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Next time you’re crazy, talk to someone

I usually want my columns to be of as much general interest as possible, but this issue I’m targeting just those readers who are crazy. You know who you are. You’re the people who get up every morning, have breakfast, put your boots on and head out the door to start your day — yes that group. The almost certifiable, completely nuts, they-walk-among-us group of crazies. I know many of you since I am an honorary life time chairman of the board.

The point of this column is, boy, if you have some degree of stress, frustrations, anger, depression, fears — and the list could go on — talk to someone. The listener doesn’t necessarily have to be a psychologist or a counselor, although I have spent my share of time talking to them, but talk to a friend or someone you feel comfortable with and tell them what’s going on. Yes, step into the big scary unfamiliar zone of human relationships — allow yourself to be honest and vulnerable.

I had coffee with a friend last night, for example, and at some point after we got done fixing the government, I told him about an absolute meltdown I had a few nights before. I was angry and frustrated about a situation, so I was storming around at 3 a.m., couldn’t sleep. The stress and anxiety really didn’t go away until about 9 a.m. — until I got some answers and learned the problem really wasn’t a problem. I’d gone ballistic, lost most of a night’s sleep for nothing.

My friend listened intently and then laughed his head off (nice guy).

But the reality is he wasn’t laughing at me, he was laughing because he can go through the same nonsense in his life. Maybe not exactly the same, but he could relate.

And that’s my point. You think you are the only one who gets stressed, anxious, fearful, depressed, wallowing in self pity — well, honestly talk to that rock of a neighbour next door, who always has their life totally together, and I bet you’ll discover they go through exactly the same thing. They are as crazy as you are.

To be honest I don’t think I have met too many people who aren’t crazy. Everyone has that solid outward exterior showing they have all their reasonable, sane thinking in one nice neat little pile, and the fact is on the inside they are as a fragile and insecure as a 12-year-old school kid who was the last one to get picked for the ball team.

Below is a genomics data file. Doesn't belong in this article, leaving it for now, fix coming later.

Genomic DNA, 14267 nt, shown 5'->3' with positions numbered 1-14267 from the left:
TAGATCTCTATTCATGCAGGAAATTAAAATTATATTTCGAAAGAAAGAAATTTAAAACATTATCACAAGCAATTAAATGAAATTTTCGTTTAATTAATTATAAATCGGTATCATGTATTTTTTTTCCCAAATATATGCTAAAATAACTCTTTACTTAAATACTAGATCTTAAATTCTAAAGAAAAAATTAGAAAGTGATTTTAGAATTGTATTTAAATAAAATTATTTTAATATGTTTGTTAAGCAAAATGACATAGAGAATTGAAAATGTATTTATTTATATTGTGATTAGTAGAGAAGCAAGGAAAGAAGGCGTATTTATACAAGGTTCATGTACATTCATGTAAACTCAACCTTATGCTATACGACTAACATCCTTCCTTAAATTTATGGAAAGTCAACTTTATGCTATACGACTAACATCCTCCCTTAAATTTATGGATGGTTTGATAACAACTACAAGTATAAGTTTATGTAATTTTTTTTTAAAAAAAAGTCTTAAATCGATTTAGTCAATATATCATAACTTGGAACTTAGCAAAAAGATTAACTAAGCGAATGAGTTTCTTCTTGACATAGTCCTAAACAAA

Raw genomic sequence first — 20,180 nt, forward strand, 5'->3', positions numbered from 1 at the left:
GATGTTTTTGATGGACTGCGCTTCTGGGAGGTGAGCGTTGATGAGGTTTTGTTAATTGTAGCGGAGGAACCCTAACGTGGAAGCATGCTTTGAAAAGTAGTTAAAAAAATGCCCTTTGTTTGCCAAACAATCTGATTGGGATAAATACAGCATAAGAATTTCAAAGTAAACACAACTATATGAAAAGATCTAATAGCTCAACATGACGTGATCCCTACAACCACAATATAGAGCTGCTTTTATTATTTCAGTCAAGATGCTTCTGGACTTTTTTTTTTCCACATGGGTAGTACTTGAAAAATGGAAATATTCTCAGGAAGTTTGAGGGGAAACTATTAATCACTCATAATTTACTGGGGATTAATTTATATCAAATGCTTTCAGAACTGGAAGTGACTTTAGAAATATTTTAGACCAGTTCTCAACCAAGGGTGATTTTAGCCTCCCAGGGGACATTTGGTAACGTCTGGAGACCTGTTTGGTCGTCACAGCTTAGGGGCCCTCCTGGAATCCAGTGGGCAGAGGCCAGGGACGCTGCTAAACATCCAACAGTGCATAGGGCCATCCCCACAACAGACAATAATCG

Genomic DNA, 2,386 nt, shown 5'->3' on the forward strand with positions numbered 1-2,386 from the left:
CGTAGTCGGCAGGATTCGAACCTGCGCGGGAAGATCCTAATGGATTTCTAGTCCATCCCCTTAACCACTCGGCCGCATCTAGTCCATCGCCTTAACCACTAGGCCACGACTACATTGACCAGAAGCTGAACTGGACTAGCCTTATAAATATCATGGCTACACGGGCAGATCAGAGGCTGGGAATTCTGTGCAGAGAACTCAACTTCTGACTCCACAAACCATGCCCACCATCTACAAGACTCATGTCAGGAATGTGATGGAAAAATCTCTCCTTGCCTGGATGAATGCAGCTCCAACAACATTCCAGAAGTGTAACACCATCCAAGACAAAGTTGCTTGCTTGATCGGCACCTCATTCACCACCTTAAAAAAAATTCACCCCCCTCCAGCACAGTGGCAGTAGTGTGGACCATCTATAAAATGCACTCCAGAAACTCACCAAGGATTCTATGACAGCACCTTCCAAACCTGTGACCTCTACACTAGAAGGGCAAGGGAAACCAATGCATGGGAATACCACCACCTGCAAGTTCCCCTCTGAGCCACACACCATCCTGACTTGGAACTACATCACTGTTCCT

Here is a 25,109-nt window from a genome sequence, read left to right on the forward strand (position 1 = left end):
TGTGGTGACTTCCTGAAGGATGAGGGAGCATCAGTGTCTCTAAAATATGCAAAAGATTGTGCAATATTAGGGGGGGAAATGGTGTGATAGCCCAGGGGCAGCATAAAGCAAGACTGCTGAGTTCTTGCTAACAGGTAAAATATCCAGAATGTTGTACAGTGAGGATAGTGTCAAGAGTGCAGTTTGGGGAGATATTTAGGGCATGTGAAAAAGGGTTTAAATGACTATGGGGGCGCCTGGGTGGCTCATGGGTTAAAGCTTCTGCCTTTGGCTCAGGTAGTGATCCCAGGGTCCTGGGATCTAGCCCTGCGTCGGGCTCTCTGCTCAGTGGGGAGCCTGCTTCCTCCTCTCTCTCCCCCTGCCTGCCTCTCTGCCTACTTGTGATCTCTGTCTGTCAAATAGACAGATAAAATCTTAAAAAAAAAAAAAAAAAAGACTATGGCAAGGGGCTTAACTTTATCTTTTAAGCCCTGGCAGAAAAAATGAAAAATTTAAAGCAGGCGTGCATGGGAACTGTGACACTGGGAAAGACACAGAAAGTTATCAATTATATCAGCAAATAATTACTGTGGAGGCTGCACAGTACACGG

And there are some much more serious, and deeper mental health issues like full-blown depression. I know from experience that a pep talk and hug doesn’t fix that.

But I am talking more about the day-to-day crazy, insane thinking that can go on in my head. My life is good in really all aspects and yet my head can get working on problems — usually problems that don’t even exist — and if I don’t watch it, it can really snowball.

It wasn’t long ago I needed a simple tail light repaired on my truck. But on the drive to the garage I got thinking. “I bet the shop is going to be busy, there’ll be a big line-up at the service counter, and then they’ll want me to leave it for the day — well I don’t have time to wait.” That made me angry. A second later I also got thinking “it’s funny this tail light burned out, this is a used truck, maybe there’s some problem with the wiring. Not only am I going to have to wait, but then they’re going to tell me the whole wiring system on the truck is shot and that’s going to cost me $5,000 and I don’t have $,5,000.” I was gripping the steering wheel, and dealing with anger and anxiety. Over something that hadn’t even happened. Fortunately I started telling myself, “Lee, get a grip. None of this is true.” And the story ended, I got to the garage, I was the only one in line, my truck was ready in about 20 minutes, and it cost $30.

There are degrees of everything, but we all have something — control issues, lack of confidence, self esteem and self worth issues, catastrophizing — just like a Caramilk, solid on the outside and a runny mess on the inside. Find a friend and talk. If you want to compare nut-job stories my phone is on 24/7.

About the author

Field Editor

Lee Hart is editor of Cattleman’s Corner based in Calgary.

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